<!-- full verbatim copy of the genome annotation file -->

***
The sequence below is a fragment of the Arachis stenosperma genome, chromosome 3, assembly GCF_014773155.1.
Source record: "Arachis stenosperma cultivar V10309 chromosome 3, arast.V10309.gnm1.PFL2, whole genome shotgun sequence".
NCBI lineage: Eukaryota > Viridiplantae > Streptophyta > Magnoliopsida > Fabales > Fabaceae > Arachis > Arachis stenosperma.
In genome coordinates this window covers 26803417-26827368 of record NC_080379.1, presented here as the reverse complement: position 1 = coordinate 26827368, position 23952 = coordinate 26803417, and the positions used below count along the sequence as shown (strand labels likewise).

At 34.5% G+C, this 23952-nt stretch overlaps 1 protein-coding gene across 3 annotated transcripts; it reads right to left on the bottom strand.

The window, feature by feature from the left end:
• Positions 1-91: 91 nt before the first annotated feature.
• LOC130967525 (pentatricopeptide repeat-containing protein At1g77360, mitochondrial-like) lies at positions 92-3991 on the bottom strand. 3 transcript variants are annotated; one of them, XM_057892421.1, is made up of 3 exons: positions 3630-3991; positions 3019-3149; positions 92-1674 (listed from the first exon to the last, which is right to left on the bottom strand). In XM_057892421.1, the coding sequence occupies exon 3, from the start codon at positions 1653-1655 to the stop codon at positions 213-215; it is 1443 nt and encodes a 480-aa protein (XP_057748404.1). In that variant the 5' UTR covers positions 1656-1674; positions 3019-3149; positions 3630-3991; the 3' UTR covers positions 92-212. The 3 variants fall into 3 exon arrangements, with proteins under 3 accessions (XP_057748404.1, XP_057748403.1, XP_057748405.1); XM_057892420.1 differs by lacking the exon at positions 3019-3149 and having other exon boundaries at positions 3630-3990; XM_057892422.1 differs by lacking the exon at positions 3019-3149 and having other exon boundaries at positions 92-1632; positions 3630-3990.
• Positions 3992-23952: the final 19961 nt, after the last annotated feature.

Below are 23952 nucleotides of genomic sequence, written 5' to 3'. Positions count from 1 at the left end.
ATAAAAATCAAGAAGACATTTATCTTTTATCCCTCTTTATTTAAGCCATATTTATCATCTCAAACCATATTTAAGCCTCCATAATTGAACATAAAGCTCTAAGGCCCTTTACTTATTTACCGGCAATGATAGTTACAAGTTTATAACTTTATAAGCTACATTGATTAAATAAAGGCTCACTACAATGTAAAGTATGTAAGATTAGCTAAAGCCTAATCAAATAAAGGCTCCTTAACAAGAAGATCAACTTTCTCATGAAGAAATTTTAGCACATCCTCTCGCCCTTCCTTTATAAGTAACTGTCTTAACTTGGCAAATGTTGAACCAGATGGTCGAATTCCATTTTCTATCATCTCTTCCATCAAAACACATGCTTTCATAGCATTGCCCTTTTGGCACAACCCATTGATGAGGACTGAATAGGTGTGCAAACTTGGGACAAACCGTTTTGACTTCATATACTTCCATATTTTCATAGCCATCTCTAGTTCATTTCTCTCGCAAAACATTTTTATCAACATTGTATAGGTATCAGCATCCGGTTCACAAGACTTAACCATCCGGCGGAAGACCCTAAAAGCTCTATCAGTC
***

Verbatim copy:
The sequence below is a fragment of the Arachis stenosperma genome, chromosome 3, assembly GCF_014773155.1.
Source record: "Arachis stenosperma cultivar V10309 chromosome 3, arast.V10309.gnm1.PFL2, whole genome shotgun sequence".
NCBI lineage: Eukaryota > Viridiplantae > Streptophyta > Magnoliopsida > Fabales > Fabaceae > Arachis > Arachis stenosperma.
In genome coordinates this window covers 26803417-26827368 of record NC_080379.1, presented here as the reverse complement: position 1 = coordinate 26827368, position 23952 = coordinate 26803417, and the positions used below count along the sequence as shown (strand labels likewise).

At 34.5% G+C, this 23952-nt stretch overlaps 1 protein-coding gene across 3 annotated transcripts; it reads right to left on the bottom strand.

The window, feature by feature from the left end:
• Positions 1-91: 91 nt before the first annotated feature.
• LOC130967525 (pentatricopeptide repeat-containing protein At1g77360, mitochondrial-like) lies at positions 92-3991 on the bottom strand. 3 transcript variants are annotated; one of them, XM_057892421.1, is made up of 3 exons: positions 3630-3991; positions 3019-3149; positions 92-1674 (listed from the first exon to the last, which is right to left on the bottom strand). In XM_057892421.1, the coding sequence occupies exon 3, from the start codon at positions 1653-1655 to the stop codon at positions 213-215; it is 1443 nt and encodes a 480-aa protein (XP_057748404.1). In that variant the 5' UTR covers positions 1656-1674; positions 3019-3149; positions 3630-3991; the 3' UTR covers positions 92-212. The 3 variants fall into 3 exon arrangements, with proteins under 3 accessions (XP_057748404.1, XP_057748403.1, XP_057748405.1); XM_057892420.1 differs by lacking the exon at positions 3019-3149 and having other exon boundaries at positions 3630-3990; XM_057892422.1 differs by lacking the exon at positions 3019-3149 and having other exon boundaries at positions 92-1632; positions 3630-3990.
• Positions 3992-23952: the final 19961 nt, after the last annotated feature.

Below are 23952 nucleotides of genomic sequence, written 5' to 3'. Positions count from 1 at the left end.
ATAAAAATCAAGAAGACATTTATCTTTTATCCCTCTTTATTTAAGCCATATTTATCATCTCAAACCATATTTAAGCCTCCATAATTGAACATAAAGCTCTAAGGCCCTTTACTTATTTACCGGCAATGATAGTTACAAGTTTATAACTTTATAAGCTACATTGATTAAATAAAGGCTCACTACAATGTAAAGTATGTAAGATTAGCTAAAGCCTAATCAAATAAAGGCTCCTTAACAAGAAGATCAACTTTCTCATGAAGAAATTTTAGCACATCCTCTCGCCCTTCCTTTATAAGTAACTGTCTTAACTTGGCAAATGTTGAACCAGATGGTCGAATTCCATTTTCTATCATCTCTTCCATCAAAACACATGCTTTCATAGCATTGCCCTTTTGGCACAACCCATTGATGAGGACTGAATAGGTGTGCAAACTTGGGACAAACCGTTTTGACTTCATATACTTCCATATTTTCATAGCCATCTCTAGTTCATTTCTCTCGCAAAACATTTTTATCAACATTGTATAGGTATCAGCATCCGGTTCACAAGACTTAACCATCCGGCGGAAGACCCTAAAAGCTCTATCAGTC